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Author David Mitchell on ‘Cloud Atlas’ Adaptation Process — “surreal,” “primal” & “ingenious”

Author David Mitchell on 'Cloud Atlas' Adaptation Process -- "surreal," "primal" & "ingenious"

In the current NY Times Magazine, “Cloud Atlas” author David Mitchell provides his perspective on the production process of the Wachowskis’ and Tom Tykwer’s wild cinematic event, which spans continents, eras and every possible iteration of Tom Hanks’ facial hair, and recently premiered at Toronto. Highlights from Mitchell’s perceptive piece below.

TOH! reviewed “Cloud Atlas” twice, with varying results. Anne Thompson loved it, while Meredith Brody was less keen. See a new clip from the film, via the Playlist, below.

Mitchell on participating in the surreal first table read:

The first read-through of the “Cloud Atlas” script will stay with me forever. With three or four actors unable to attend, the film’s directors — Tom Tykwer and Lana and Andy Wachowski, who also wrote the screenplay — divvied up the spare roles. It seemed rude not to volunteer. I hadn’t been in a group-reading situation since my high-school English class, but instead of my 17-year-old classmates slogging through “A Passage to India,” here were Tom Hanks, Halle Berry, Hugh Grant and Jim Broadbent delivering lines that sounded uncannily familiar. The whole experience felt rather like finding Gandhi playing Connect 4 with your plummer in the cupboard under the stairs.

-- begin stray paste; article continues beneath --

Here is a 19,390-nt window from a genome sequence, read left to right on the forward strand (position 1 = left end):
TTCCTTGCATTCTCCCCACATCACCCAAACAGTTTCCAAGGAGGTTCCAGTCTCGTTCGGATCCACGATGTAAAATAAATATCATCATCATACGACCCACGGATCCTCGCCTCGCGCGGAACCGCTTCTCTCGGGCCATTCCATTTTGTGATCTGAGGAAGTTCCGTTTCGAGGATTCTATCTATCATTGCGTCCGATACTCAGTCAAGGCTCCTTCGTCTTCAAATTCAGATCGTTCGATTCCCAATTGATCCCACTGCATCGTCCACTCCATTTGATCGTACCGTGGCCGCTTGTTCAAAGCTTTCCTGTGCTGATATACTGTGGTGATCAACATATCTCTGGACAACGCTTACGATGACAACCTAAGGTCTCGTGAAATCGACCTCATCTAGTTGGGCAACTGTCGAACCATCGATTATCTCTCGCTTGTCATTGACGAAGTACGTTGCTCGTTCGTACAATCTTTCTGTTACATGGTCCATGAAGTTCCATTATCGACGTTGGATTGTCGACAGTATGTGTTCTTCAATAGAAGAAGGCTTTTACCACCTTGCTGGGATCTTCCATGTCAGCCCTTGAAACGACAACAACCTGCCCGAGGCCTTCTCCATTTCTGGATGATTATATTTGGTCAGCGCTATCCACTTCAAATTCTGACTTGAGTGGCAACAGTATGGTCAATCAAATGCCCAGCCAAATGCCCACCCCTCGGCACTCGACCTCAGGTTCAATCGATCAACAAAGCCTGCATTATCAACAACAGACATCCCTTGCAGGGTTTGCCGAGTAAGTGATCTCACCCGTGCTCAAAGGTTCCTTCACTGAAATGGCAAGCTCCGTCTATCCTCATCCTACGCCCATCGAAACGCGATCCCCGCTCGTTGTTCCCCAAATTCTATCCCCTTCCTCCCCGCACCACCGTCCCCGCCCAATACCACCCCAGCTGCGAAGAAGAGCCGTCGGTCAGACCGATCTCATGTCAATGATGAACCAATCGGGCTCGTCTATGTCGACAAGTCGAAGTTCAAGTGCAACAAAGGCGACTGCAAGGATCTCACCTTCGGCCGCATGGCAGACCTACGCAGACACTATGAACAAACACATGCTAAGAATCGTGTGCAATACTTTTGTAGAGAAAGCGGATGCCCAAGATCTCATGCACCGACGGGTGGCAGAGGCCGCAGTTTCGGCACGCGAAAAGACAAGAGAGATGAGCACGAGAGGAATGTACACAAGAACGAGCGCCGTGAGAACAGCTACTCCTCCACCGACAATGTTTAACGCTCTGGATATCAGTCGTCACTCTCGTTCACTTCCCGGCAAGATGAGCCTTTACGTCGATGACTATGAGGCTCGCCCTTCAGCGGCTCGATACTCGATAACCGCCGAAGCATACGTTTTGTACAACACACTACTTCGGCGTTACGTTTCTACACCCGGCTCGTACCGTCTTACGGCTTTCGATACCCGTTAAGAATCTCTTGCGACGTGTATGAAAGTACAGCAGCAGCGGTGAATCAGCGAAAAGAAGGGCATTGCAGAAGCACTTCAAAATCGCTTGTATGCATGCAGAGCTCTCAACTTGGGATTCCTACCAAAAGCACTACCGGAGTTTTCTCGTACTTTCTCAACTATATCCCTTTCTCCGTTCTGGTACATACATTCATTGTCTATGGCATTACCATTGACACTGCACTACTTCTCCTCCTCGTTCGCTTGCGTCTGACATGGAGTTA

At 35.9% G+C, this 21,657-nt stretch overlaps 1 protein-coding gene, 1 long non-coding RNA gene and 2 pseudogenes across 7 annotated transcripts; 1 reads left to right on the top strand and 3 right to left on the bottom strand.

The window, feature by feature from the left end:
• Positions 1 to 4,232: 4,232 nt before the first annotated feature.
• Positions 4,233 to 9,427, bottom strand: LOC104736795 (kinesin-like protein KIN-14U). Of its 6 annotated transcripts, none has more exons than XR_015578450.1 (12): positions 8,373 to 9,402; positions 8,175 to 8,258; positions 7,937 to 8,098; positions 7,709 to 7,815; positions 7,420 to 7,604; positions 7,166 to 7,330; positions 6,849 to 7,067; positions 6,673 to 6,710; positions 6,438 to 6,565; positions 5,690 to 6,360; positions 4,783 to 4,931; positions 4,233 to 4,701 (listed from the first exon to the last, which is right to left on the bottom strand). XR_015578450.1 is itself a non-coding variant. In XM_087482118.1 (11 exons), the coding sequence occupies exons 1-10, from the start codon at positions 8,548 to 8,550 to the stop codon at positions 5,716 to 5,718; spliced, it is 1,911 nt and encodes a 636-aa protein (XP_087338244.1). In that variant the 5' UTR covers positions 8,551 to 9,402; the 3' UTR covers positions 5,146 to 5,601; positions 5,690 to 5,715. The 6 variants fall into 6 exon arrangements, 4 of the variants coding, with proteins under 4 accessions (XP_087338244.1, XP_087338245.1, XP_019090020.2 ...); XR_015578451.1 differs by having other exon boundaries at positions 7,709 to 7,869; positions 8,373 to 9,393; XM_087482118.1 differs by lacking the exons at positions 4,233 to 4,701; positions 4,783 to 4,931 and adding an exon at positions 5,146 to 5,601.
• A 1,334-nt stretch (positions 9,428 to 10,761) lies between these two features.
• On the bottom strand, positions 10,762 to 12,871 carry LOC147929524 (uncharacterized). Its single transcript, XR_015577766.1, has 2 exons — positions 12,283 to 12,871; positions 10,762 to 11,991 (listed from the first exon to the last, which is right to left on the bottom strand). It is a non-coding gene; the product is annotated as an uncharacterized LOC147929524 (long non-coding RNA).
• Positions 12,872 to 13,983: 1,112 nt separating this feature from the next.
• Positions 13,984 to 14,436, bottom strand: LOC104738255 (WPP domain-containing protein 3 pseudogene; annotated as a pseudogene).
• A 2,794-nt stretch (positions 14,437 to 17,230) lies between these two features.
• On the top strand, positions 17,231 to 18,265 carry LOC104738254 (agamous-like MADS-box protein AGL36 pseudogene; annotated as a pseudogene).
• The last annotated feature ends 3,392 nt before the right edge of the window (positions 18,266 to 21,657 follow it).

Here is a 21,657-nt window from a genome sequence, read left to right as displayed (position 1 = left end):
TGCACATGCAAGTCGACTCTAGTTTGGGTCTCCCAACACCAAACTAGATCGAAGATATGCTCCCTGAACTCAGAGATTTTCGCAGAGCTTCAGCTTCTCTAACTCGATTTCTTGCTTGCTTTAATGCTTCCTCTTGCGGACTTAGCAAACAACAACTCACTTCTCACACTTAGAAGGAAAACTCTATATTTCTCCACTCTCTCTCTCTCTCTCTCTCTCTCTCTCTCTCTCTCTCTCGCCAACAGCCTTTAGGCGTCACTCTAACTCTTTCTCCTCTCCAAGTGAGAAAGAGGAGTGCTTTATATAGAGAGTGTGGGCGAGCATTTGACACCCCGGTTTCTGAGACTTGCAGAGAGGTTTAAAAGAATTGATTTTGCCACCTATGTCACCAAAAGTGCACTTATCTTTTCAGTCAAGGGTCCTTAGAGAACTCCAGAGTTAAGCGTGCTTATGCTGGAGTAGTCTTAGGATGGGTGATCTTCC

On the importance of a not-too-faithful adaptation:

Wherever the “Cloud Atlas” screenplay differed from “Cloud Atlas” the novel, it did so for sound reasons that left me more impressed than piqued. (At the read-through, I sat next to Lana Wachowski, and when a line earned a particularly strong response, I’d whisper, “Was that one of yours or one of mine?” The tally was about 50-50, I think.) Anyway, film adaptations of novels are prone to failure not because they are too faithless but too faithful: why spend all that effort producing an audiobook with pictures?

On admiration for actors:

I acquired a heightened respect for actors too: There was nothing computer-generated about the water drenching Halle Berry up to her neck; and David Gyasi, who plays an English-speaking 19th-century Moriori islander, riffed from a pitch-perfect Maori accent to Caribbean and then to African with the ease of a man changing hats. Thanks to my cameo appearance, I also learned how many hours are spent in the trailer for every minute on screen. Little wonder some actors become voracious readers.

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